LOWVILLE — While the 194th edition of the Lewis County Fair will be similar to past sessions, there will be one notable omission.
Dr. Harry P. O’Connor, a local veterinarian who served as president of the Lewis County Agricultural Society for more than 25 years, died in October, and organizers say his presence will be missed during the fair, which runs from Tuesday through Saturday.
“The biggest change this year is not having Harry here,” said Douglas P. Hanno, who replaced Dr. O’Connor as society president. “But we have a great fair board, and everybody has picked up a little piece of the pie.”
Also noticeably absent this year will be Richard P. Bush, who has served as auctioneer for the fair’s annual cheese auction. Mr. Bush died in May. His son, Joseph P., will take over.
The society has added a gazebo near the Bostwick Street entrance to the Lewis County Fairgrounds using a $2,000 grant from the Northern New York Community Foundation’s George R. Davis Fund, and a tree is to be planted next to it in Dr. O’Connor’s memory, Mr. Hanno said.
After opening ceremonies at 10 a.m. Tuesday, plans are to hold a short ceremony renaming the grandstand in Dr. O’Connor’s honor, since he put so much time and effort into a restoration effort of the historic structure, Mr. Hanno said.
“He certainly loved this fair. There’s no doubt about it,” he said, noting Dr. O’Connor’s sons remain actively involved in the fair planning effort.
Another change at the fair this year also has the former president’s imprint.
The ag society has purchased a new mobile stage unit that will replace the 40-year-old Show Wagon as the grandstand stage for concerts and other events.
While the device looks like a tractor-trailer, it can be converted into a stage relatively quickly, Mr. Hanno said. “It’s kind of like a Transformer,” he said.
The new unit will provide more space for the Friday night concerts and has a roof in case of inclement weather, Mr. Hanno said.
“We hope it will be here for years to come to be used by the community and in other venues,” he said.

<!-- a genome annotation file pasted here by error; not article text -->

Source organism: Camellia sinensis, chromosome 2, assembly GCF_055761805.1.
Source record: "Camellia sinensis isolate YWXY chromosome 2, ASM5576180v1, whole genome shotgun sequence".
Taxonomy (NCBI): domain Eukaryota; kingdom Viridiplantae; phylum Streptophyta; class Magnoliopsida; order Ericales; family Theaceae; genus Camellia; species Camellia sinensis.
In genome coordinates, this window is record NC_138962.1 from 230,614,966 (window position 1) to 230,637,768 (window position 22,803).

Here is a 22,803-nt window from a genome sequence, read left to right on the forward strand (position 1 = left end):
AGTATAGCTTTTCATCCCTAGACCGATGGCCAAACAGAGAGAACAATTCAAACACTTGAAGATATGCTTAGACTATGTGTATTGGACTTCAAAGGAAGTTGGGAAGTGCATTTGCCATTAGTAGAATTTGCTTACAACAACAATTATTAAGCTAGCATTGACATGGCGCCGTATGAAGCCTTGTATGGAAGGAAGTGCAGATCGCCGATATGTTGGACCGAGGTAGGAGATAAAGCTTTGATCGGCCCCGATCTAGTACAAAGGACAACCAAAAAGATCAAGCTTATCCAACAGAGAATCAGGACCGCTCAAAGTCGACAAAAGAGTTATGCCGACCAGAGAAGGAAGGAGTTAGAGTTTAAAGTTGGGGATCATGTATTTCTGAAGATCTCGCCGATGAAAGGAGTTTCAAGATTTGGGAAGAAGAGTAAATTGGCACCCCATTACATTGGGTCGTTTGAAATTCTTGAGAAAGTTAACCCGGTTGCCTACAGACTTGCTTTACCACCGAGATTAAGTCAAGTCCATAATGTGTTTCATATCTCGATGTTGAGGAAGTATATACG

The $80,000 project has been funded partly by about $20,000 in donations and a $15,000 match from the Pratt-Northam Foundation, although donations are still being accepted. The balance will be covered by other fair board funds.
A new garden has been added in front of the horse barn for this year’s fair.
“We keep trying to improve the grounds,” Mr. Hanno said. “The compliments that we get show us we’re on the right track.”
Fair organizers also are excited about the return of Rosaire’s Royal Racing Pigs after being unable to book the act for about 10 years because of a scheduling conflict, he said.
“We’ve waited a lot of years for them to come back,” Mr. Hanno said.
Other free acts include Sylvia Fletcher, the Comedy Ventriloquist, with her Magic Trunk, and Ditsy the Clown, both of whom are returning from previous years.
The fair will continue to offer free admission to the grounds, but there will be a charge for grandstand entertainment Wednesday evening through Saturday and for parking on fair grounds. On-grounds parking will cost $5 per vehicle or $15 for a weekly pass.
The theme of the fair is “Where farming and fun are rolled into one.” It was the winning entry, submitted by local pharmacist Jennifer Lovenduski, in the fair’s first theme-naming contest.
Midway rides and games once again will be provided by Coleman Bros.
Grandstand shows will include a 4-by-4 truck pull Wednesday, a truck and tractor pull Thursday, country singer Jon Pardi in concert Friday and a demolition derby Saturday.
Mr. Pardi is certainly an up-and-coming artist, with two top 40 songs on the country charts, Mr. Hanno said.
Opening for Mr. Pardi will be Utica resident and Boonville native Shawn “Big Sexy” Smith, who was a contestant on the NBC singing competition “The Voice.” Mr. Smith’s father, Robert Smith, is a security officer at the Lewis County Courthouse.
A free concert will be offered Friday night by the Doubleshot Polka Band.
No dogs are allowed on the grounds, except for during the annual dog show at 10 a.m. Saturday.
The fair will begin Tuesday with a 9 a.m. 4-H English horse show and 10 a.m. opening ceremonies.
The annual cheese auction — during which 20-, 10- and 5-pound blocks of Cheddar cheese donated by Kraft Foods are auctioned off — is slated for 10:15 a.m. Tuesday in the Dairy Industry Building, although the starting time may be pushed back because of the extended opening festivities.
New York-Vermont Stakes harness races will begin at 12:30 p.m., the village band will perform at 6:30 p.m. at the grandstand and the annual fair parade will be at 7 p.m., followed by a fireworks show at 10:30.